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'The end of the world' has already begun, UW scientists say

In its 4.5 billion years, Earth has evolved from its hot, violent birth to the celebrated watery blue planet that stands out in pictures from space. But in a new book, two noted University of Washington astrobiologists say the planet already has begun the long process of devolving into a burned-out cinder, eventually to be swallowed by the sun.

By their reckoning, Earth's "day in the sun" has reached 4:30 a.m., corresponding to its 4.5 billion-year age. By 5 a.m., the 1 billion-year reign of animals and plants will come to an end. At 8 a.m. the oceans will vaporize. At noon after 12 billion years the ever-expanding sun, transformed into a red giant, will engulf the planet, melting away any evidence it ever existed and sending molecules and atoms that once were Earth floating off into space.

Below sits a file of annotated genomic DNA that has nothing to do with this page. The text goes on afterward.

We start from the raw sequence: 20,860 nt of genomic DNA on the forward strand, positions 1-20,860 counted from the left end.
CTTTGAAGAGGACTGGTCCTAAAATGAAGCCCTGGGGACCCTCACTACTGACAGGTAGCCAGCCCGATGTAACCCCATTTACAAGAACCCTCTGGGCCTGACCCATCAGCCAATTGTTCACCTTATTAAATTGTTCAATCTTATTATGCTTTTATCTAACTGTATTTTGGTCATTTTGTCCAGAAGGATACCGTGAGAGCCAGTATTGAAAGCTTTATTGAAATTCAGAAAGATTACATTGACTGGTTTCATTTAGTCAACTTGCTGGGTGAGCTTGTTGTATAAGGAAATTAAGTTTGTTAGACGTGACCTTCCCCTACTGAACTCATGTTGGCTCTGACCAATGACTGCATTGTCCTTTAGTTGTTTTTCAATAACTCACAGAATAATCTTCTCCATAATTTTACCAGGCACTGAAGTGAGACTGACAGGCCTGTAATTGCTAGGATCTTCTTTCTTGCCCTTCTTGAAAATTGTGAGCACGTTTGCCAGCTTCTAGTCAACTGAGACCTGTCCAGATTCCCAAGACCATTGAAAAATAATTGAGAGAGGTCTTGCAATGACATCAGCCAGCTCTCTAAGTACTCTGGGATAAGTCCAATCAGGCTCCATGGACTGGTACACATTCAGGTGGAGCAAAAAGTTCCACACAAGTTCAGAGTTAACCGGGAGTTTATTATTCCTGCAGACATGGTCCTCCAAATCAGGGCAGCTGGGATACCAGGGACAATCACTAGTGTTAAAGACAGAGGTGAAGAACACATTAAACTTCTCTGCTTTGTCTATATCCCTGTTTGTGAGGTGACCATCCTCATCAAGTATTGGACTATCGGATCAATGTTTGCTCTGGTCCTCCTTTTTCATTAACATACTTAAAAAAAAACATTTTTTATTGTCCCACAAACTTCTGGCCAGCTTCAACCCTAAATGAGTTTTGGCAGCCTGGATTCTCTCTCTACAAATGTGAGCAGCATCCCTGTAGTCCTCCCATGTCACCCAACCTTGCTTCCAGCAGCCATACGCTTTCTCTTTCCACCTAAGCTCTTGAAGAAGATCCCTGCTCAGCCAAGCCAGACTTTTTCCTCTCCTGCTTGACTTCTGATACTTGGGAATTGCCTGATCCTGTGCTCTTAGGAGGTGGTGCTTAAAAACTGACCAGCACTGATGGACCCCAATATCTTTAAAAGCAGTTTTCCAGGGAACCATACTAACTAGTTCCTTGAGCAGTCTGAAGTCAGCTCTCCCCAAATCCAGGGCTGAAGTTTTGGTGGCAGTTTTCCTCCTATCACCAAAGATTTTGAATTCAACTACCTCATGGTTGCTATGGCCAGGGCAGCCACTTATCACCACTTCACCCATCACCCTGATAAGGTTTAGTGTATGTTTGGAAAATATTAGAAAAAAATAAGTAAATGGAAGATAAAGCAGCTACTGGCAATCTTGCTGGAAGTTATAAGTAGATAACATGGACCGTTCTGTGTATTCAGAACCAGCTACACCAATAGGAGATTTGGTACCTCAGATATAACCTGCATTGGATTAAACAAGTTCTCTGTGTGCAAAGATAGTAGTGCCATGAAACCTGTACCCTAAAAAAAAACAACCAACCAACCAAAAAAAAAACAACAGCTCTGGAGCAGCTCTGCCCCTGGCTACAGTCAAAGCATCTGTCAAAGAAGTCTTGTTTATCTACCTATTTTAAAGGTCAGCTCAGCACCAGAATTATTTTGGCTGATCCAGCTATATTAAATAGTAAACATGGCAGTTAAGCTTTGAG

"The disappearance of our planet is still 7.5 billion years away, but people really should consider the fate of our world and have a realistic understanding of where we are going," said UW astrophysicist Donald Brownlee. "We live in a fabulous place at a fabulous time. It's a healthy thing for people to realize what a treasure this is in space and time, and fully appreciate and protect their environment as much as possible."

In "The Life and Death of Planet Earth," Brownlee and UW paleontologist Peter Ward use current scientific understanding of planets and stars, as well as the parameters of life, to provide a glimpse of the second half of life on Earth and what comes after.

The book, a sort of biography of our planet, is being published today by Times Books, a division of Henry Holt and Co. It is a sequel to Ward and Brownlee's best-selling and much-discussed book "Rare Earth," in which they put forth the hypothesis that simple life is relatively common in the universe but complex, Earth-like life is exceedingly rare.

"The Life and Death of Planet Earth" explains how the myriad life on Earth today was preceded by a long period of microb
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Contact: Vince Stricherz
vinces@u.washington.edu
206-543-2580
University of Washington
13-Jan-2003


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